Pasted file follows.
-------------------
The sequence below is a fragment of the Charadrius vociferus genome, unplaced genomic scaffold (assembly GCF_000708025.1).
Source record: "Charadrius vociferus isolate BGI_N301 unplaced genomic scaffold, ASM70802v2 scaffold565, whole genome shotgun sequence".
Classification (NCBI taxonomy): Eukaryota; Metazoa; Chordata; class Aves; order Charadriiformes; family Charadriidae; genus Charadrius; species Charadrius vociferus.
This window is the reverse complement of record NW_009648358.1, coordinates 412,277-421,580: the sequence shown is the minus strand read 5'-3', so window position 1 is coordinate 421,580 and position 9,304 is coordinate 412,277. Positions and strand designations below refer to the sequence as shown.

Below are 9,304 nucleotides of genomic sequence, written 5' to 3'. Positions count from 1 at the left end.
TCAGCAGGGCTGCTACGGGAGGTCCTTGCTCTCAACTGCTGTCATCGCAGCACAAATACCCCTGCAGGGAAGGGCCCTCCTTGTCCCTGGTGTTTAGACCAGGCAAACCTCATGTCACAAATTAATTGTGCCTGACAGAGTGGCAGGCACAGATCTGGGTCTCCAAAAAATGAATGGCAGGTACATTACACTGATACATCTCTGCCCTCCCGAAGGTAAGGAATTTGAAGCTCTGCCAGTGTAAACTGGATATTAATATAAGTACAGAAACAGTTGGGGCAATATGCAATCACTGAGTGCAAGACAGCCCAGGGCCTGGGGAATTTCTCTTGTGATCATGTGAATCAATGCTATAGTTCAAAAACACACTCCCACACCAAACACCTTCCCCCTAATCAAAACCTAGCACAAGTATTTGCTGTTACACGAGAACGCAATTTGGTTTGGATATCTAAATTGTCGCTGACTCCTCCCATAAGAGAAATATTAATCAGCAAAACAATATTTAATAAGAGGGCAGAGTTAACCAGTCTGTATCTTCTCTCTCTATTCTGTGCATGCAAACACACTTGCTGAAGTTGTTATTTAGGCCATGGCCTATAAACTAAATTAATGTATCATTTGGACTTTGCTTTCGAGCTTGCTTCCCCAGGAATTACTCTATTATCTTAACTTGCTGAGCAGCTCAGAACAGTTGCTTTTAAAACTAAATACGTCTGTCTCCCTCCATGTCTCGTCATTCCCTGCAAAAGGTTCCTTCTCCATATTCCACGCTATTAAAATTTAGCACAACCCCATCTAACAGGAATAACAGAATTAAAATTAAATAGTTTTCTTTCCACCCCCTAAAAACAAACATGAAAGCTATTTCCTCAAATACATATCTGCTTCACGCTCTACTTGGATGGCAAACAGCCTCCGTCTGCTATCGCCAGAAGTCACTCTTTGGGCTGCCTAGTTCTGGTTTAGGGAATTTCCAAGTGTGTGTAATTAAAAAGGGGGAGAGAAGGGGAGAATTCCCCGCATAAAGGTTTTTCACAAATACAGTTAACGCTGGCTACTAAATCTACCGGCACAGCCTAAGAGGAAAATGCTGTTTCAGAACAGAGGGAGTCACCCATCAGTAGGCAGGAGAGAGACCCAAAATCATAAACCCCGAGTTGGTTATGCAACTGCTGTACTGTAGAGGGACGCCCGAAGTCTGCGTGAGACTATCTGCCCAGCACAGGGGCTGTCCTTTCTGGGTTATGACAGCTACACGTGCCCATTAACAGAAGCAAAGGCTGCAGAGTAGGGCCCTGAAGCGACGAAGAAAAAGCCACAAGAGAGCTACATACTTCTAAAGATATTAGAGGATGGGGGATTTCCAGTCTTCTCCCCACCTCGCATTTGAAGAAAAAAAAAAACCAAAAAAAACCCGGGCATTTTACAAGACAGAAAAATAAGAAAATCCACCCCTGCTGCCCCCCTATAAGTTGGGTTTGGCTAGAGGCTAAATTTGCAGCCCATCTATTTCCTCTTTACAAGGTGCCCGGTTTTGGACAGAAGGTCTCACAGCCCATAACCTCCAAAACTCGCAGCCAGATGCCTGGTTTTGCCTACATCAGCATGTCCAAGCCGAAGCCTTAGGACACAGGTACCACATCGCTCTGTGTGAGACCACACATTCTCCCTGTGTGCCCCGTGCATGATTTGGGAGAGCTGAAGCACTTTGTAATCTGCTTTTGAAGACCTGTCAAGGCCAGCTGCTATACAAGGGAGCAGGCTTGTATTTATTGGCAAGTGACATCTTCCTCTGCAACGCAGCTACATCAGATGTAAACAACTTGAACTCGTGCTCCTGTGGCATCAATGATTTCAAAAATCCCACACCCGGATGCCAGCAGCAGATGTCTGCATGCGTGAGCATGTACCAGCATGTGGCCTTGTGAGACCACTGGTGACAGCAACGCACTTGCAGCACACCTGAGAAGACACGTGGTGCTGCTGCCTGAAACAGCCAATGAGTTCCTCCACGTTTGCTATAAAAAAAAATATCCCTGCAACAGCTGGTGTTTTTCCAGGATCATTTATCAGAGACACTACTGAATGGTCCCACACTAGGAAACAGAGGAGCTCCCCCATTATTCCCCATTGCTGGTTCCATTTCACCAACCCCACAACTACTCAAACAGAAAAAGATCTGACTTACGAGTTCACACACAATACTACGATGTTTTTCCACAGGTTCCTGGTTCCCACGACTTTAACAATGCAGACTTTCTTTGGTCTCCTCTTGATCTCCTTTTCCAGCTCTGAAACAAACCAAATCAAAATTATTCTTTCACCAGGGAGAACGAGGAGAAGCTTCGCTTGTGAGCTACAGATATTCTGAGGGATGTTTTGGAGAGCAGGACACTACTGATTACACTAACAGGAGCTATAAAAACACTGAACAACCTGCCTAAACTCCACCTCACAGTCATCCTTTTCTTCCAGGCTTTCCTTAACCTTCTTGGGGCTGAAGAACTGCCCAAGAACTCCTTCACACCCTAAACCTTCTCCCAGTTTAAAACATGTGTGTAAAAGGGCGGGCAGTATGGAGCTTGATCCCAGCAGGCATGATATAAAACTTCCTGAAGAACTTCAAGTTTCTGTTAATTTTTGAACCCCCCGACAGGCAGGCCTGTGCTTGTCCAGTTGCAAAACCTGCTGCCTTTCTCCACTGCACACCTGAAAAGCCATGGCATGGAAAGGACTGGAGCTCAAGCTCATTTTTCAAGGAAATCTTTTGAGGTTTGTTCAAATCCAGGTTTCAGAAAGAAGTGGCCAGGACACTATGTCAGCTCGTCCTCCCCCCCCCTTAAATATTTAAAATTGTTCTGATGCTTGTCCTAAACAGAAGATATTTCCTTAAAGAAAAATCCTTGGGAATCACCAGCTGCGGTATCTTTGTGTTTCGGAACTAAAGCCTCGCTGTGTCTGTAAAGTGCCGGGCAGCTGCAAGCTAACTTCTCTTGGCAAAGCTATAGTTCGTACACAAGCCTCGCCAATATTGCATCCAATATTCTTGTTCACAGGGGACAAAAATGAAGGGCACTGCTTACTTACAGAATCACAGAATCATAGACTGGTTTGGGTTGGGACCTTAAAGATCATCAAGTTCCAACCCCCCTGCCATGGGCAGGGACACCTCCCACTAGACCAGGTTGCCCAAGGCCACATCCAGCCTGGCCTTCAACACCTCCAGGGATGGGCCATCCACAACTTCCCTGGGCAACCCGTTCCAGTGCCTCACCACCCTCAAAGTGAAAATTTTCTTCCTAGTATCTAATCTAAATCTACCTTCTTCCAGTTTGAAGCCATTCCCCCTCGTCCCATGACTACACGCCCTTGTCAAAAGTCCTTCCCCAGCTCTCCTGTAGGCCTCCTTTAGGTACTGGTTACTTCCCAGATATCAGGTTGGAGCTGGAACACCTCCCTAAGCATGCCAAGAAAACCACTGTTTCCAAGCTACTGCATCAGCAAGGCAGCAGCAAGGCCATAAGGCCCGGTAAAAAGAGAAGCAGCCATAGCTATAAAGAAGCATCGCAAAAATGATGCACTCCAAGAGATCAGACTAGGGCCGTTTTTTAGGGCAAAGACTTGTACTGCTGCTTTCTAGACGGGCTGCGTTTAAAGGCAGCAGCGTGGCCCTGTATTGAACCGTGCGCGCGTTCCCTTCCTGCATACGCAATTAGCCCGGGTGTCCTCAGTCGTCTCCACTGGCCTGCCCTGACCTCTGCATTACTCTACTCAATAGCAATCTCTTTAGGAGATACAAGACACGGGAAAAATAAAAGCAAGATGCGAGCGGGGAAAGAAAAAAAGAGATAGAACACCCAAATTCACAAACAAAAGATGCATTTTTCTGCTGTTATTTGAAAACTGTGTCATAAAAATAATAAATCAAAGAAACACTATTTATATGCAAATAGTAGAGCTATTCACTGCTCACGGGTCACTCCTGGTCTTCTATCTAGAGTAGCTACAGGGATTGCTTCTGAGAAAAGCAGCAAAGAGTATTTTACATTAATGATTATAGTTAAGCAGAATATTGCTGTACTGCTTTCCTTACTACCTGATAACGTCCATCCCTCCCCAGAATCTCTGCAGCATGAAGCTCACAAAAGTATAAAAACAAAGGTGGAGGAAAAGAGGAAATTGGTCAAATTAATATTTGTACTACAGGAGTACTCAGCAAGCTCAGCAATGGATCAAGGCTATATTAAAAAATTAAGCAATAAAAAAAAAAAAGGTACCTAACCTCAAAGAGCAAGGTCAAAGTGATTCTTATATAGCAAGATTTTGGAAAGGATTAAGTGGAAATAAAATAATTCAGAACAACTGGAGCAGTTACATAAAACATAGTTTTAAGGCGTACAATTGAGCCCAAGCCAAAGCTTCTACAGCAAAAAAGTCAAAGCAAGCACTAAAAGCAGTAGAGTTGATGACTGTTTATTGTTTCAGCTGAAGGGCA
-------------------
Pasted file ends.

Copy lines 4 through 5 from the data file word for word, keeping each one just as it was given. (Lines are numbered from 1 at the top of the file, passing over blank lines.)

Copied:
This window is the reverse complement of record NW_009648358.1, coordinates 412,277-421,580: the sequence shown is the minus strand read 5'-3', so window position 1 is coordinate 421,580 and position 9,304 is coordinate 412,277. Positions and strand designations below refer to the sequence as shown.

Below are 9,304 nucleotides of genomic sequence, written 5' to 3'. Positions count from 1 at the left end.